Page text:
A few years back, I wrote a blog post dedicated to Donalyn Miller's Reading In the Wild: The Book Whisperer's Keys to Cultivating Life Long Reading Habits. In the post, I composed the following paragraph:
If we truly want to influence students to be lifelong readers, we must find the time to become wild readers ourselves. We must model the habits of wild readers and share our reading excitement and experiences with students. Most teachers ask students to read at home on a daily basis, but don't read themselves, or share their own excitement about books with students. If you have excuses for why you don't read, so will students. The point being, we must *practice what we preach* to our students.
It makes sense, right? Being a wild reader means you make time for reading because it's a source of pleasure. As a Reading Specialist, sharing my fondness of reading with my students is a must. If you've read either of Miller's books in the image below, you're familiar with what Miller calls *reading in the edges of your day*. It's taking advantage of small moments in your day to read. These are the moments I crave knowing I rarely get large blocks of time for reading. No matter the obligations, reading minutes can be found throughout the day, only if you are dedicated to finding time. So that's what I do. That way, I have lots of books to recommend to or discuss with students!
Here is a simple but effective idea you can start implementing in your classroom straightaway. Share what you are reading with your students. Easy enough, right? Talk about the reasons you chose a particular book, parts you enjoyed or things you noticed. To do this, I've attached a sign in the entryway of my classroom with an image of a book next to the words, What is Mrs. Noffsinger reading? This helps to spark conversations about what I'm reading, in hopes students will share what they are reading or interested in reading.
As a result of my book addiction, consistently having new titles in hand to share with the kids is commonplace. I score great deals via Amazon Prime and while hunting for titles at book fairs, garage sales and thrift stores. Of course, there's always the library where everything is FREE. Making sure to have the actual copy of the book on hand is essential, so students see it's not just an image being placed on the sign. It's a book that's actually being read AND enjoyed!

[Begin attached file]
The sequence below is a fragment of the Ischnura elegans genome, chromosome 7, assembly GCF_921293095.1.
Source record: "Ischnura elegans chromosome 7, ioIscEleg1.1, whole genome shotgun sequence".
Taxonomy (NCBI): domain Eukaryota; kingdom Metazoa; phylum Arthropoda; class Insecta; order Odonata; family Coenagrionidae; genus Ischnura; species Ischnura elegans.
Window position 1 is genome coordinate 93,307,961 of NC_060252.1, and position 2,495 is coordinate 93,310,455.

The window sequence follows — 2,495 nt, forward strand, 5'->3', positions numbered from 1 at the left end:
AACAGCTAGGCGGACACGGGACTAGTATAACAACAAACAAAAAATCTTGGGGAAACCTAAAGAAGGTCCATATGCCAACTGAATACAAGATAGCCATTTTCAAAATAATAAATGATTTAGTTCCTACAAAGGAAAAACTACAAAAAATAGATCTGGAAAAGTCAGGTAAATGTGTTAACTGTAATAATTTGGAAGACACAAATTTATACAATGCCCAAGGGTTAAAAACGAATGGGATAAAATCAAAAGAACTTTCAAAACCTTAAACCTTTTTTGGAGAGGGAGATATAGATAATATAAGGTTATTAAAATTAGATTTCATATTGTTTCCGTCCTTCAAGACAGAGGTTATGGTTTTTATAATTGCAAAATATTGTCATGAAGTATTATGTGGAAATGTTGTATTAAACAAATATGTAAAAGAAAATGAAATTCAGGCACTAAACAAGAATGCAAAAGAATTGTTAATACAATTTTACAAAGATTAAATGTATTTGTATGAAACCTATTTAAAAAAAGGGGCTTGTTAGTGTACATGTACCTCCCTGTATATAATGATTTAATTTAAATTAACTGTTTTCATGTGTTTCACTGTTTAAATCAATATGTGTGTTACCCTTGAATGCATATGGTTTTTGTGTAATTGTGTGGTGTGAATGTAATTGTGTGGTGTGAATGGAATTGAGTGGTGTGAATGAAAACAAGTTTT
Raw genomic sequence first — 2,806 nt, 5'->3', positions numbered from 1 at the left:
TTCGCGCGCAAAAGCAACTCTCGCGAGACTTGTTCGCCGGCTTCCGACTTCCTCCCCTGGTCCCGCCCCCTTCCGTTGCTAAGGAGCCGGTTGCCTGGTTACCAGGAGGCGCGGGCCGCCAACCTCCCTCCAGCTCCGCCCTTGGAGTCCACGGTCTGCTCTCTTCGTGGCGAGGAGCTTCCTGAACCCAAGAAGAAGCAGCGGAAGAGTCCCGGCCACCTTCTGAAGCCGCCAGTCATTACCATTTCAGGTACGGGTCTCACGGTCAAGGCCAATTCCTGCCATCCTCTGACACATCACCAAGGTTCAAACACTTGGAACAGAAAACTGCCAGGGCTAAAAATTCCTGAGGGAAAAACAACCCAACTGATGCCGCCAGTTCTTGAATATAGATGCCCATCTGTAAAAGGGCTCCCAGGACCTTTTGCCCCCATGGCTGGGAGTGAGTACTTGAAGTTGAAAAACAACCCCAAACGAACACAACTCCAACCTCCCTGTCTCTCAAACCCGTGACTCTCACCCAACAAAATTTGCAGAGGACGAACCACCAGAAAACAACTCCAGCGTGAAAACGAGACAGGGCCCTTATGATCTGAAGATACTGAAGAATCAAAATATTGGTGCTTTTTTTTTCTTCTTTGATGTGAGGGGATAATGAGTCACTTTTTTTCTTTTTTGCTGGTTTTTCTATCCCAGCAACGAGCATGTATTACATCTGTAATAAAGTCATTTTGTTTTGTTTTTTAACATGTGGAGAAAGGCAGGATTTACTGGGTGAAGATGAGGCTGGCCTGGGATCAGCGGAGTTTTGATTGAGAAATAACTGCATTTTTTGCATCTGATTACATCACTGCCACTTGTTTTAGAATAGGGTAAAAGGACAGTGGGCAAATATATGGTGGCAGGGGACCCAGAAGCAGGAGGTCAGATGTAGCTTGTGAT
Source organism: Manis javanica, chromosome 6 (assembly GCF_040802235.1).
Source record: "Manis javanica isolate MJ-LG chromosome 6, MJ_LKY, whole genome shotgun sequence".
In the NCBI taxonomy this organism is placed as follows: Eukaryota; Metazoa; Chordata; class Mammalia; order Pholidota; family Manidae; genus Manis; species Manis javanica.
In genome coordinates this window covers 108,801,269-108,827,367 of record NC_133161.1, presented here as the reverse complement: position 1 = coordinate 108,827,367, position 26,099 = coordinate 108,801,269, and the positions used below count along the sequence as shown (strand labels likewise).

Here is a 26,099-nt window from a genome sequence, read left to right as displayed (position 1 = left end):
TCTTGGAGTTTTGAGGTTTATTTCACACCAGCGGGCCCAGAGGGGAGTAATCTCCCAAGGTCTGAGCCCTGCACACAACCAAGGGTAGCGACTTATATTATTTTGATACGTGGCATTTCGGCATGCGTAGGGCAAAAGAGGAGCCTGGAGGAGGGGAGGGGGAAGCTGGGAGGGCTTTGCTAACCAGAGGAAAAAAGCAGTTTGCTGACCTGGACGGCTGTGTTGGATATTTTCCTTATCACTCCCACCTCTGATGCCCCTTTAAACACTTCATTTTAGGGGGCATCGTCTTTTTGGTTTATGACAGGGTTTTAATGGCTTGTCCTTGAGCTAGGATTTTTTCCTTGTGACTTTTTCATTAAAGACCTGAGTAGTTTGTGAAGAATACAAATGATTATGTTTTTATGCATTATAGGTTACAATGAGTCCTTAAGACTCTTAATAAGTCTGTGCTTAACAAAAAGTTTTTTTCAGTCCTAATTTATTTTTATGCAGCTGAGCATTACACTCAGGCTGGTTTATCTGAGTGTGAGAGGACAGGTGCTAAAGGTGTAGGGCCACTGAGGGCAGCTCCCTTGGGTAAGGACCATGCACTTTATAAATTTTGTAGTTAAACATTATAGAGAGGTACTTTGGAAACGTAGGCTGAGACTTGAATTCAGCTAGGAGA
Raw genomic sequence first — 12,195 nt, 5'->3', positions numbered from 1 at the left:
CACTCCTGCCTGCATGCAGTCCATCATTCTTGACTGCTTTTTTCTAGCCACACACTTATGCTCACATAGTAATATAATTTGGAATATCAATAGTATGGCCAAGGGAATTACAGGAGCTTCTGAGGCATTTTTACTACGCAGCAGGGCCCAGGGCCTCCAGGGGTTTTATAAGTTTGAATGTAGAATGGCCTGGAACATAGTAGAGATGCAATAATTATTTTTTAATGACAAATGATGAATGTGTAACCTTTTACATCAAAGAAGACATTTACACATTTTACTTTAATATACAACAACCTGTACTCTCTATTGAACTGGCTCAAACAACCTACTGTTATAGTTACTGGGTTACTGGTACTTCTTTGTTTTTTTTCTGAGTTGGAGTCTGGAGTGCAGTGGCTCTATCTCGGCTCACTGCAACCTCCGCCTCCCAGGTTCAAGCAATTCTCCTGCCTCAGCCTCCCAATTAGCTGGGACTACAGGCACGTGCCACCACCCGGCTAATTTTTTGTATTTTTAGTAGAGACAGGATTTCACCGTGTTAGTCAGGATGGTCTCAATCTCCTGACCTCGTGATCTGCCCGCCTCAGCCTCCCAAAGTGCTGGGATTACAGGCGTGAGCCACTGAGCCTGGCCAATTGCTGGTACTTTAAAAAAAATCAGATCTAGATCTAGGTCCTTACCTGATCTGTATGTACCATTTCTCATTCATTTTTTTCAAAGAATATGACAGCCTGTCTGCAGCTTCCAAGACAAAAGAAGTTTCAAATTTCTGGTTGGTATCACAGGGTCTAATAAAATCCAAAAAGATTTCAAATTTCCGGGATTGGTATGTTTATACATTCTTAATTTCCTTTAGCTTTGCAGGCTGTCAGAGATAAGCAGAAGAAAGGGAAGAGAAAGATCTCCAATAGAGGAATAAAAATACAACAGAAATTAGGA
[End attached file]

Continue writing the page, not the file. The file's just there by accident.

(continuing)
It's also of value to vary the books being placed on the sign. Similar to a *book tasting*, I want students to have opportunities to view new titles, hear about them, as well as read some of them. I have a wide range of readers, so sometimes I share a picture book, while other times novels. The novels range from elementary level all the way to adult level. I also make sure to read a variety of genres, just as students should.
Not all of the books on the sign are for students because that's not my reading life, which I'm trying to convey. I doubt my students would want to read Who's Doing the Work? by Burkins and Yaris, but I loved it. This idea possesses other disguised motives, as you can see. Nonetheless, my child-appropriate books can be checked out to the kids when requested. Bonus Tip: Encourage any and all self-motivated reading behaviors! Below are a few examples of books I've placed on the doorway.
J.K. Rowling has said, "Wherever I am, if I've got a book with me, I have a place I can go and be happy." I see eye to eye with her on this one. Reading takes me far from the little stresses that can surface throughout a day's happenings. It allows me time to unwind and offers opportunities to explore new worlds I have yet to experience. I am always seeking new adventures from fictional books or knowledge from informational books. I am known as a motivated reader. If we want our students to be motivated readers, teachers must get excited about reading. Start the trend by sharing the excitement of your reading life!
How do you engage your readers?